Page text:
Homily Twenty-second Sunday Year C Humility

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Homily: Twenty-second Sunday Year C

Reading 1: What is humility? We are who we are in the eyes of God and no more. If we embrace this truth, then we will be loved by God and will find favor with God. The humble and the contrite heart, the psalmist says, the Lord will not turn away.

The problem is that we don’t live in this truth of who we really are. Instead, we often seek to be other than. And this is the source of our sin: pride.  Adam and Eve were not satisfied with being who they were, creatures under and from God—blessed, honored, loved and sharing God’s divine life. They desired to be equal to God, knowing good and evil, being in total control of their life with God.

David, in spite of all that God did for him and given him—raising him from the life of a shepherd to the honor of being king—wasn’t satisfied. He wanted to take to himself what was not his, the wife of another man.

On the other hand, Mary exemplified humility. When God revealed his mighty plan by which he had chosen her to be the Mother of the Savior by the power of the Holy Spirit she answered “I don’t understand, but I trust in you.” She didn’t think of herself but of her cousin Elizabeth, who was with child. She went to help her. She saw herself, not as the chosen Mother of God, but as cousin going to help her cousin in need.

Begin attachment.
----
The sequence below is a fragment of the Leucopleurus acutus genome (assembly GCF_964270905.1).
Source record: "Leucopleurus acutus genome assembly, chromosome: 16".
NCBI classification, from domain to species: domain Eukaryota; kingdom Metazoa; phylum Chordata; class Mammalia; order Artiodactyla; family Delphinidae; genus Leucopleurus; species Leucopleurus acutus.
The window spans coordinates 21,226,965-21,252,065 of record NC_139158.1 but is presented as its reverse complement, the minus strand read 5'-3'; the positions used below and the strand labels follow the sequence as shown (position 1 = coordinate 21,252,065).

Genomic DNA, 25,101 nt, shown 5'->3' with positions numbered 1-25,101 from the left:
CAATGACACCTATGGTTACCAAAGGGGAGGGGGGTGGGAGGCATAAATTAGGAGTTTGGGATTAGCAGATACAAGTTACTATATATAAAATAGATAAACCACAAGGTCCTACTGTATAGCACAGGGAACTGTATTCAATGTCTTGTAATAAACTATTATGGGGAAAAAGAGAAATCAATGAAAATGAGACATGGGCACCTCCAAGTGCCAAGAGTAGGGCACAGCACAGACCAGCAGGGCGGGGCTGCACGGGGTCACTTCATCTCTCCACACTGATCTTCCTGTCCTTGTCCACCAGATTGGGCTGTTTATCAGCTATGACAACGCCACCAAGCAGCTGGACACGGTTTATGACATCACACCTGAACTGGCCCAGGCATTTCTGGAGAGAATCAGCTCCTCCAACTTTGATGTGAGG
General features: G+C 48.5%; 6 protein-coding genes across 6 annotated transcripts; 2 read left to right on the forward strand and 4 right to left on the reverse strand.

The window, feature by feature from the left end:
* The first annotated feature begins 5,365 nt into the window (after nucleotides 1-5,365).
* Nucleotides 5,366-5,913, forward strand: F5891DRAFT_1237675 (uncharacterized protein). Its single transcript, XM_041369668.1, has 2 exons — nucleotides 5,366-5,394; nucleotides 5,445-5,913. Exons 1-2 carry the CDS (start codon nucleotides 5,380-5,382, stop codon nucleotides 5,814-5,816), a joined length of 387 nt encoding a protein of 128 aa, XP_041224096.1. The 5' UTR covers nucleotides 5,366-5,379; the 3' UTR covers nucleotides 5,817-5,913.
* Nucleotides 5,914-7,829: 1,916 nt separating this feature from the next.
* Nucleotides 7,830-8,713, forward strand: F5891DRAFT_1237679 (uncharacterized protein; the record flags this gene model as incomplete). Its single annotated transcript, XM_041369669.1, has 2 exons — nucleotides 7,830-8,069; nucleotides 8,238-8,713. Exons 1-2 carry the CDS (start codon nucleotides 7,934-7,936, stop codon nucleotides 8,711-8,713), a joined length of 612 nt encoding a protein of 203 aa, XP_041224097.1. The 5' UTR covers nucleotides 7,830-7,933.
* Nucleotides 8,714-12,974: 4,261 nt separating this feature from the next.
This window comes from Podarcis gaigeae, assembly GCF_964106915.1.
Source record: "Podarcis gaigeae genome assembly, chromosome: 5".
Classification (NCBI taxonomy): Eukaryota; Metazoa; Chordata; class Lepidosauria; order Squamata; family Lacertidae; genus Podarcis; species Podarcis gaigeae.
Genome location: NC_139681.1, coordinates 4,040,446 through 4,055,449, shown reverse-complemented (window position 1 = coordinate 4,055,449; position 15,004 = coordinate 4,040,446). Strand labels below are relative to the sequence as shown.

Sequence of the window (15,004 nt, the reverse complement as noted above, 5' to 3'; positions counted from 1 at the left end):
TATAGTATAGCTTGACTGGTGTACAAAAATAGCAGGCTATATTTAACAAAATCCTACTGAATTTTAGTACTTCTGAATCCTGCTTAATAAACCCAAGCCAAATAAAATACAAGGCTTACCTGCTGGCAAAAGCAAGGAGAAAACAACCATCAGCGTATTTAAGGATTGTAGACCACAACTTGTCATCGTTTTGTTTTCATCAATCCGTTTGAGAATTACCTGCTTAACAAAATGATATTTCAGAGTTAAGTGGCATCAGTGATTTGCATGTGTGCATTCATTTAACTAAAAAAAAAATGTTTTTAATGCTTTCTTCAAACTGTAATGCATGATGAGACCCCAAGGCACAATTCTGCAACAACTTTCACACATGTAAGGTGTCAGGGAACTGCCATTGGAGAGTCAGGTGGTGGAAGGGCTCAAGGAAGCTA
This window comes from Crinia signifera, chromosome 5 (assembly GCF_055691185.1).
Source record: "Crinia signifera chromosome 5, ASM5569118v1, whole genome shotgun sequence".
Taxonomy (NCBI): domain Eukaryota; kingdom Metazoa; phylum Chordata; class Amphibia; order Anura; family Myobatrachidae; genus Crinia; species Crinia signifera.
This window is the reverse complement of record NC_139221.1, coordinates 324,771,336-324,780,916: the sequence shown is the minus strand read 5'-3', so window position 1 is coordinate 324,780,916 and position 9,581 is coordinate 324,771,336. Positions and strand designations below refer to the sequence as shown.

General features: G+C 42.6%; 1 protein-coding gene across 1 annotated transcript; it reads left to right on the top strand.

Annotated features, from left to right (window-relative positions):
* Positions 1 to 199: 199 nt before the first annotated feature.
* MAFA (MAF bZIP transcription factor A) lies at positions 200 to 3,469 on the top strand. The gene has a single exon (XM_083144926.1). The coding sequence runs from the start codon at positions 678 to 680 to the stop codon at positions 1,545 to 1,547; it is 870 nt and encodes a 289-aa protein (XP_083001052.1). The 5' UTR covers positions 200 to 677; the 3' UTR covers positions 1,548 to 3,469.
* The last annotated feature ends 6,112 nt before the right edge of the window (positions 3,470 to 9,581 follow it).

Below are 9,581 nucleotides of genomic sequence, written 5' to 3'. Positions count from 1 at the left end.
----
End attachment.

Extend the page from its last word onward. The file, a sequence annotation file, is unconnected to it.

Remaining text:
Gospel: Jesus spoke often about the attitude of the heart. He said where your heart is there is your treasure. He said what comes from the recesses of the heart is what makes a person defiled, not what goes into the person. He marveled at the widow’s mite. She gave from her sustenance in comparison to the largess of the rich who gave from their surplus.

Here, the attitude of the heart of the invitee and the inviter is the focus. To take a place of honor or to be invited to a place of honor. Jesus has been invited to dine at the home of a rich Pharisee. Jesus noted that probably people were trying to position themselves in the place of honor close to Jesus. To do so, they thought, would give them a sense of prestige from others.

Humility is an attitude of the heart, which helps us to keep in check that pride within us that sees ourselves more than we are in the eyes of God and others. We look for honor and recognition. We seek affirmation and praise from others. The focus is ourselves because we have not accepted the truth about ourselves. We live in a world of make-belief, of smoke and mirrors, rather than in reality. The world doesn’t revolve around us.

Our true self will be known by ourselves and others by our selflessness for the sake of others. There is a genuine love of the other, a genuine concern for the other, trusting in God’s care and providence for me, while seeking to respond to God’s command of love for the other above my own desires and wants.

Reading 2: While humility keeps before us our true self as struggling sinners always in need of God’s mercy, the author of Hebrews reminds us how privileged we are. Though we are sinners, who deserve the wrath of God, God allows us to experience him in a personal, real way, simply because he loves us.

The people of the Exodus in the Old Testament were not able to approach the Mount of the Lord because of their sinful, rebellious hearts nor hear his voice. On the contrary, we are privileged to be able to approach the Lord because of Jesus our Mediator, whose blood was shed for the remission of our sins. We can come into the Real Presence of the Lord; we can offer a perfect sacrifice; we can receive the Body and Blood of Jesus—not because we are worthy or deserving, but simply because of God’s mercy and love.



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